Network News

X My Profile
View More Activity

70 percent of hiring managers say they reject job applicants because of info they find online

If there was ever a doubt that those party pictures on Facebook can come back to haunt you, take a look at this statistic: 70 percent of hiring managers say they’ve decided not to hire an applicant because of information they’ve found online.

The data come from a survey of 1,200 human relations managers and consumers in the United States, Britain, Germany and France. Microsoft commissioned it last November.

Those surveyed said they almost all go online to research candidates to hire and think they are justified in doing so. Conversely, only 7 percent of consumers think recruiters check out potential candidates online in considering hiring decisions.

Recruiters said they search for information about candidates through search engines, on social networking sites, personal Web sites and blogs, gaming sites, online classified sites and through professional background checkers.

What kind of information prompts hiring mangers to reject a candidate?

-- 58 percent say data on lifestyle
-- 56 percent say inappropriate written text
-- 55 percent say inappropriate photos

The report was released on International Privacy Day, which in Washington will be marked with a conference at the Newseum. Reputation Defender and privacy groups will discuss how legislators and regulators are responding to a growing push to address online privacy.

By Cecilia Kang  |  January 28, 2010; 7:00 AM ET
 
Save & Share:  Send E-mail   Facebook   Twitter   Digg   Yahoo Buzz   Del.icio.us   StumbleUpon   Technorati   Google Buzz   Previous: Critics tell judge to reject Google books settlement
Next: Update: Comcast-NBC applies for federal review, questions about Internet remain

Comments

"-- 58 percent say data on lifestyle"

I find this a bit vague -- are they referring to "lifestyle" as in, "drinks until they black out every weekend and brags about their illegal drug use on Facebook" or "lifestyle" as in, "has an SO of the same sex mentioned in a blog post?"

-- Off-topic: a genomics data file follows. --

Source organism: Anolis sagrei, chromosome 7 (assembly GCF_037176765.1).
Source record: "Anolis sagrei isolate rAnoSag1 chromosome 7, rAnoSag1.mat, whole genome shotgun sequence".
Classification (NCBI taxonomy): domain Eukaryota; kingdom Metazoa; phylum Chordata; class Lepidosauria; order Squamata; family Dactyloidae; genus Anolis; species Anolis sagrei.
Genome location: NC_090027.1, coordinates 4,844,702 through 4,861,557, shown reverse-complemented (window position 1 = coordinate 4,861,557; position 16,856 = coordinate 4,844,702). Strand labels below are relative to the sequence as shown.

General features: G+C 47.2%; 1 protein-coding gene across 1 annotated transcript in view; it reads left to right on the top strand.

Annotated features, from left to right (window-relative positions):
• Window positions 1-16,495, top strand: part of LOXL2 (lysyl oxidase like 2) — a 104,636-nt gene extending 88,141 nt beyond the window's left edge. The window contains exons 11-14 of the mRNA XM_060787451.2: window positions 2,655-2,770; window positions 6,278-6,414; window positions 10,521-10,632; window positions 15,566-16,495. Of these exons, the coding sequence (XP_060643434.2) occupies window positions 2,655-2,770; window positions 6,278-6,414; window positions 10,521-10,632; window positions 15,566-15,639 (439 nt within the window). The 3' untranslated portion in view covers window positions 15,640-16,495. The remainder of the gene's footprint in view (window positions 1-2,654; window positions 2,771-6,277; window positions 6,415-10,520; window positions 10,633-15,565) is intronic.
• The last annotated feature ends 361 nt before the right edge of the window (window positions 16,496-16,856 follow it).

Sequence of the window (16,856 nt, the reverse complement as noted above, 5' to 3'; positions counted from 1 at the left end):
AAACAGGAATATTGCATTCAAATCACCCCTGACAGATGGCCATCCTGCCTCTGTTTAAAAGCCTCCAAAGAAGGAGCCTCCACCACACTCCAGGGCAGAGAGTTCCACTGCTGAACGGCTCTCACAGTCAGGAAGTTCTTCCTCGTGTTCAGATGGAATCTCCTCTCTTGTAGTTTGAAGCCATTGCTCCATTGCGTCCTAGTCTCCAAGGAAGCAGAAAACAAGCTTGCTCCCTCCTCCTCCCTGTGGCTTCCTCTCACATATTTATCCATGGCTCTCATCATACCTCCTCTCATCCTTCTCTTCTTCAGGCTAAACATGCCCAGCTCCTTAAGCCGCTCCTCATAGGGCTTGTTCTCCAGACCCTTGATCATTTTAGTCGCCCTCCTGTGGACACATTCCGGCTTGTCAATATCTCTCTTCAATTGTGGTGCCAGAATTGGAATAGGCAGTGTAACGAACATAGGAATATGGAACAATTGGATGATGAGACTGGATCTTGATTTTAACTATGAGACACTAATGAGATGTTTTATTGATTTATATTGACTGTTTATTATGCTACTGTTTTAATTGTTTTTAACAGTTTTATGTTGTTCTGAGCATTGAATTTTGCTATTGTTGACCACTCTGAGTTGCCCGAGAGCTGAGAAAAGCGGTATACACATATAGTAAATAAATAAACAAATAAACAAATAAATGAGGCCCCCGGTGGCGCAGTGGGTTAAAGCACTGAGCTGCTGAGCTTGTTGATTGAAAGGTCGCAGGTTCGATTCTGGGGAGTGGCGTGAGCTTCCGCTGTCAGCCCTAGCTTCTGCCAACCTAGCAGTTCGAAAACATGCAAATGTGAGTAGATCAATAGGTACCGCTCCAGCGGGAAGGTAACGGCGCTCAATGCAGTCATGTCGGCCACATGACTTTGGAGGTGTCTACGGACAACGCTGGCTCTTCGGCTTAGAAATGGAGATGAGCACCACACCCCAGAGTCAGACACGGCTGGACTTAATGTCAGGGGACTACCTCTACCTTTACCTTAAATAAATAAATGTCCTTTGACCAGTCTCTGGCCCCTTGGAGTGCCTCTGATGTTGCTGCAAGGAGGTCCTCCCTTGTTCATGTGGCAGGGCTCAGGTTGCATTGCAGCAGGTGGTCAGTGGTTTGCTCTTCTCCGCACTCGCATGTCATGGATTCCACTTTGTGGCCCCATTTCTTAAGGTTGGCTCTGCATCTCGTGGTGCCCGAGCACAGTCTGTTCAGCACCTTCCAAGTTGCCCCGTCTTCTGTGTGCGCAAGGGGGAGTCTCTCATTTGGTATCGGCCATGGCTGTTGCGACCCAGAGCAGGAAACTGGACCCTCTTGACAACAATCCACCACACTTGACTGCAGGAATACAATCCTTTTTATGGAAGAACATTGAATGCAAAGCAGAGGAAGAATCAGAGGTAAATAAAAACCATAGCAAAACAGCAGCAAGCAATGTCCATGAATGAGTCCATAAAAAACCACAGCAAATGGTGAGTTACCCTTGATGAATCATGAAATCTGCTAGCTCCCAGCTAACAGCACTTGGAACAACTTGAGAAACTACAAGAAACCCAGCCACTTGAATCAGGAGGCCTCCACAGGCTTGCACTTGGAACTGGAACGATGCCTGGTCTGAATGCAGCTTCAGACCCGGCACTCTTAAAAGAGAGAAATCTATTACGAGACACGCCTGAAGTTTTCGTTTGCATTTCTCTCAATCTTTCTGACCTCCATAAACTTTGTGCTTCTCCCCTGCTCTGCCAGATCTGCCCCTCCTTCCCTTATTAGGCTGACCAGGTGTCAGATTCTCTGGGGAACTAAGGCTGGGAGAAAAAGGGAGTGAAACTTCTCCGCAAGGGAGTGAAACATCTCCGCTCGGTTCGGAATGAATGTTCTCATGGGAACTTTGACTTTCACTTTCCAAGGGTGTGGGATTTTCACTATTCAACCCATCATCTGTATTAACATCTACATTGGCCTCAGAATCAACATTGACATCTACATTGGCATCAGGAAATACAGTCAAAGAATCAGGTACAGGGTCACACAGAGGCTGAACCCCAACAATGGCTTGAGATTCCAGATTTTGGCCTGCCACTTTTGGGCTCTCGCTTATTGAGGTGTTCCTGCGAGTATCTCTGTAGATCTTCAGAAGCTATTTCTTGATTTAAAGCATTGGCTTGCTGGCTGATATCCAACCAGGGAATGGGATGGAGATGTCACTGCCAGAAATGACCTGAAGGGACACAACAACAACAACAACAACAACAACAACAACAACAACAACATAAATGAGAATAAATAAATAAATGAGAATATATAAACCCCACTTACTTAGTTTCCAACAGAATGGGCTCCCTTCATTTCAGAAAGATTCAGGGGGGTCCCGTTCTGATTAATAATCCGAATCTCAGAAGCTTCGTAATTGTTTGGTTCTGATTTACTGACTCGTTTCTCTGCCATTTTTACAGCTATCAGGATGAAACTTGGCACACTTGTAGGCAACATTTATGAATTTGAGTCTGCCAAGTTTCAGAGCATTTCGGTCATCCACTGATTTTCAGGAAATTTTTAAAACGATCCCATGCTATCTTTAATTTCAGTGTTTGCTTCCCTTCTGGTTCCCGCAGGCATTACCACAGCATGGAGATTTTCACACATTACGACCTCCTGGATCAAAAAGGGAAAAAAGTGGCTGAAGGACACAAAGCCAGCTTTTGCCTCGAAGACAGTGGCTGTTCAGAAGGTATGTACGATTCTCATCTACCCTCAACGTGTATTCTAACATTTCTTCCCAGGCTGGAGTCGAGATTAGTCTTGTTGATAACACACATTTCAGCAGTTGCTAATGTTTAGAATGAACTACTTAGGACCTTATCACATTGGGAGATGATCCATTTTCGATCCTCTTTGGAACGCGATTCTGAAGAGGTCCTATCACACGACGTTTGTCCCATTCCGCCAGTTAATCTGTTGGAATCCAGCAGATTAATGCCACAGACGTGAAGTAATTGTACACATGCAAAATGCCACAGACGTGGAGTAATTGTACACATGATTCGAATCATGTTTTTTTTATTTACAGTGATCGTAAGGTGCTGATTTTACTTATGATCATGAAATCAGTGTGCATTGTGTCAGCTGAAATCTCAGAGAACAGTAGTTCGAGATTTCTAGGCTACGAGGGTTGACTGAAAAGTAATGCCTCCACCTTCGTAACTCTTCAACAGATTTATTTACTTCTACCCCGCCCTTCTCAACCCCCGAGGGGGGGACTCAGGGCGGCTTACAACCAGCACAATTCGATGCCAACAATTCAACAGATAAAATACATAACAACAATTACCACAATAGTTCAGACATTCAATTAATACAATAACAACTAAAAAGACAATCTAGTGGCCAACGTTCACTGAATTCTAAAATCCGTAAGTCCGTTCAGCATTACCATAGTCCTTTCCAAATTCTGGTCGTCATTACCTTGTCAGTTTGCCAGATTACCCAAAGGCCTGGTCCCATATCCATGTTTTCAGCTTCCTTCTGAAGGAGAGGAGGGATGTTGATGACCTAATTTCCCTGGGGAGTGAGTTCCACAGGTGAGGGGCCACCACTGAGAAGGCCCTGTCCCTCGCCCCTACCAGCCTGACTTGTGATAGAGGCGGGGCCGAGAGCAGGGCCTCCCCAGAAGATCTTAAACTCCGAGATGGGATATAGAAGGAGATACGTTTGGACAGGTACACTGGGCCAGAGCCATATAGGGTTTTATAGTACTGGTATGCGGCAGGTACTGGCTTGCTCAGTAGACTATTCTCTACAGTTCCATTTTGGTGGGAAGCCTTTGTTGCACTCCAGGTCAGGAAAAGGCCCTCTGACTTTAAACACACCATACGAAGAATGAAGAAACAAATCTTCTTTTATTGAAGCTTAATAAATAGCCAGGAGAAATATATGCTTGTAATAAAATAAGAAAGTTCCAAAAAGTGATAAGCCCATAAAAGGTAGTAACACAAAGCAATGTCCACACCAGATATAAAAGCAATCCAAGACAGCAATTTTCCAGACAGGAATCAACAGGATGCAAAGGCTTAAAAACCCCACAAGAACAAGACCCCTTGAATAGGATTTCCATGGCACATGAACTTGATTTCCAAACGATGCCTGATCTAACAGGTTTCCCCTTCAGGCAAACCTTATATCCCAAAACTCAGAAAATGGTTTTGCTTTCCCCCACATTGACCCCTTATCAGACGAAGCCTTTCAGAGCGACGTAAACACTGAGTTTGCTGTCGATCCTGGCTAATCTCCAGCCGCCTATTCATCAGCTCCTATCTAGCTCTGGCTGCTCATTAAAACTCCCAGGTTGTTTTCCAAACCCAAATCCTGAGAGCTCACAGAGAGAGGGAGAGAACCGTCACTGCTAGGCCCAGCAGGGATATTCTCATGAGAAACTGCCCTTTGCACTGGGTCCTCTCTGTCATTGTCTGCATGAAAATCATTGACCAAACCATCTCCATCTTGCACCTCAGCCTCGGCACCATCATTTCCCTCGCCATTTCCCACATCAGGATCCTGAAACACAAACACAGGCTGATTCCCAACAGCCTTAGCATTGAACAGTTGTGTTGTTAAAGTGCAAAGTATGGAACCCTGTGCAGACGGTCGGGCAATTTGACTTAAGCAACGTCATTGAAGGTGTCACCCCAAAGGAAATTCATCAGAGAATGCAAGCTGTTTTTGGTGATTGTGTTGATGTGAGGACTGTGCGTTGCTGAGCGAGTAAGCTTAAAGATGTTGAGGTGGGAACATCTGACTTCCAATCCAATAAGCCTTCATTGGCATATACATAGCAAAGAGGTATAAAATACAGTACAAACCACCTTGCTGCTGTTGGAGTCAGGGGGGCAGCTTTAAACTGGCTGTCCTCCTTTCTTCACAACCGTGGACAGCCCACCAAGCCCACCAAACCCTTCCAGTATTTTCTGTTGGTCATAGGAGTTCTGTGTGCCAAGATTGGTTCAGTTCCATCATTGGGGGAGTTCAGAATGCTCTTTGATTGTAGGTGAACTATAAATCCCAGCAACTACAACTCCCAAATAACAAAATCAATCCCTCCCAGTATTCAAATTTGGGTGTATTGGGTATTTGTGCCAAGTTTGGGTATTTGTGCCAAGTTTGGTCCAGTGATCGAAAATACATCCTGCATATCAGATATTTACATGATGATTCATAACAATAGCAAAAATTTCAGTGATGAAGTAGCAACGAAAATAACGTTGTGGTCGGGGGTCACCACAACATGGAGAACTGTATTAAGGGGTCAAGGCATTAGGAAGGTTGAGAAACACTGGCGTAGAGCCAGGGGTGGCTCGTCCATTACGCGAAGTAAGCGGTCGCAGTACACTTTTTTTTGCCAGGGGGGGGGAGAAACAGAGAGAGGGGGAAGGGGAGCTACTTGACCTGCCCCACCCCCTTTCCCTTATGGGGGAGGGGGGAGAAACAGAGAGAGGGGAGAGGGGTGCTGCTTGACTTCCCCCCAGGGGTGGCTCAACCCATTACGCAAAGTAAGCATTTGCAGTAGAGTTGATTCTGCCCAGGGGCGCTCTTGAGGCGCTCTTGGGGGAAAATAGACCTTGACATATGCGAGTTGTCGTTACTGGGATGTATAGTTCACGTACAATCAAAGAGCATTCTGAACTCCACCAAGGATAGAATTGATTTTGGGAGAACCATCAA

The difference of course being that using the latter to make a hiring decision is illegal in many (if not all) places.

Posted by: forget@menot.com | January 28, 2010 10:05 AM | Report abuse

oh man, maybe i should remove that pic of me sucking a huge d on my facebook homepage...

Posted by: BMACattack | January 28, 2010 3:02 PM | Report abuse

Forget@menot:

I agree that this is a bit vague, but your second comment about sexual orientation, I totally disagree with. "Many (if not all)" is a HUGE exaggeration. Most states do not protect employees in private employment from SO discrimination. Thanks to Republicans, there is no Federal law prohibiting it. Some Federal employees are protected, but not all - obviously the military openly and actively discriminates against homosexuals. Check lamdalegal.org for details on which states allow employers to legally discriminate based on SO. It's more than half.

Posted by: gibhicks | January 28, 2010 4:53 PM | Report abuse

Man, people can act naive. Employers have been using social media forever to check out someone before hiring them. Not so long ago there was a Yahoo front page article about a woman, who had her disability payment for clinical depression revoked because the company found photos of her on Facebook frolicking at some beach. Dumb and dumb. You can't post your sordid details all over the web and not expect someone to pick up on them. Most online criminal records search companies offer a social network check as part of their background check.

Posted by: social285 | January 29, 2010 10:10 PM | Report abuse

The comments to this entry are closed.

 
 
RSS Feed
Subscribe to The Post

© 2010 The Washington Post Company